When my company was a lot younger with a less mature team, I remember having the best time with Meteor because I could write Isomorphic code and everything just worked. I didn’t think about performance, nor was I concerned about clean code, I was trying to build features as quickly as possible. It wasn’t until we hired some really experienced people, from companies that have scaled applications to millions, that we started to evaluate the complexity of isomorphic code. There is so much state that exists in modern applications these days. As our designs and UX ambitions increase, the state of our client side applications increase. As data and analytics become more important, the state from our domain/database/server increases. As full-stack developers, how do we manage this complexity? I think there exists a fine line between the Client and Server. After some horror stories with client/server performance in isomorphic states, our solution was to separate these states and provide clean public APIs to manage both of them independently.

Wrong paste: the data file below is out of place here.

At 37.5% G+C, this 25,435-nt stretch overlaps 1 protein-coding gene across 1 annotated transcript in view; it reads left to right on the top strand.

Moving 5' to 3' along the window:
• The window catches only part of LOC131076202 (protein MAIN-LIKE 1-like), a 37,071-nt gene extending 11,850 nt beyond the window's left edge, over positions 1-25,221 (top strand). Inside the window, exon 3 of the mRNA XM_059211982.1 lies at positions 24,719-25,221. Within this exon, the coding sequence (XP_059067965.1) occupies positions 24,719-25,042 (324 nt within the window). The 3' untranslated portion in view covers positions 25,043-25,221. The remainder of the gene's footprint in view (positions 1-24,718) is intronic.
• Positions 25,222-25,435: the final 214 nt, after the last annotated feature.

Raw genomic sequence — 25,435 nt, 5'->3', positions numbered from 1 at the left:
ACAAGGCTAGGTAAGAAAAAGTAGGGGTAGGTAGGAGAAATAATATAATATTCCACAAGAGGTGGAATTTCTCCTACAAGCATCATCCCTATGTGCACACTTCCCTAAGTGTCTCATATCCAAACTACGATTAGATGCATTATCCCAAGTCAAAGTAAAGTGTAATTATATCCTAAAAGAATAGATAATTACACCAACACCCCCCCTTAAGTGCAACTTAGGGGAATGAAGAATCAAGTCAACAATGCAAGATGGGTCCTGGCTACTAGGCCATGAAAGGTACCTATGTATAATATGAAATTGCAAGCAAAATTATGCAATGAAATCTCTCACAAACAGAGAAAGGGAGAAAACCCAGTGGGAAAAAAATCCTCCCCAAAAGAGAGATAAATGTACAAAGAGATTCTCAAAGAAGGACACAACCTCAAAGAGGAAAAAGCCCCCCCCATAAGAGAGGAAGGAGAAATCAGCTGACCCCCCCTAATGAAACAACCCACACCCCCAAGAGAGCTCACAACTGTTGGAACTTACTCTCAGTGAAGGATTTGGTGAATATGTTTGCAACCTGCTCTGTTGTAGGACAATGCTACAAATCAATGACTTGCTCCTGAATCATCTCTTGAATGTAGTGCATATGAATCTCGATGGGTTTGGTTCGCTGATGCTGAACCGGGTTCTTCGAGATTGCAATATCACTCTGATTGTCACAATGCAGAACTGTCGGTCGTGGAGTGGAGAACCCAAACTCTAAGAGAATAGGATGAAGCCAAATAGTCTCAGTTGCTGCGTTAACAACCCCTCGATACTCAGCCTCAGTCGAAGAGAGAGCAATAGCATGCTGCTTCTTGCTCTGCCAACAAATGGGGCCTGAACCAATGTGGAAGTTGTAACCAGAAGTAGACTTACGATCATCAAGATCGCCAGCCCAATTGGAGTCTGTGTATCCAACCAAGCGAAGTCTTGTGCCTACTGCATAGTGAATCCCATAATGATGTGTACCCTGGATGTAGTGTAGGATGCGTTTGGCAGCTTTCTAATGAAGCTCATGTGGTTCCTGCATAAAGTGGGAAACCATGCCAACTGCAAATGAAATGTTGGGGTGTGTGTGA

But what is STATE?
The truth is, there isn’t just one “State” in an application. State comes in different types and it’s best we clear up these types so we can manage efficient web applications.
Domain State is the state of the server side of your application. It is the state of the application given the domain it is written for. Let’s say I am writing a web application for a Grocery Store, we could expect to find typical states in the application: authentication, validations, error states, but we would also expect to find state/data specific to the industry of Supermarkets. This is called Domain Specific Business Logic, which applies to business logic…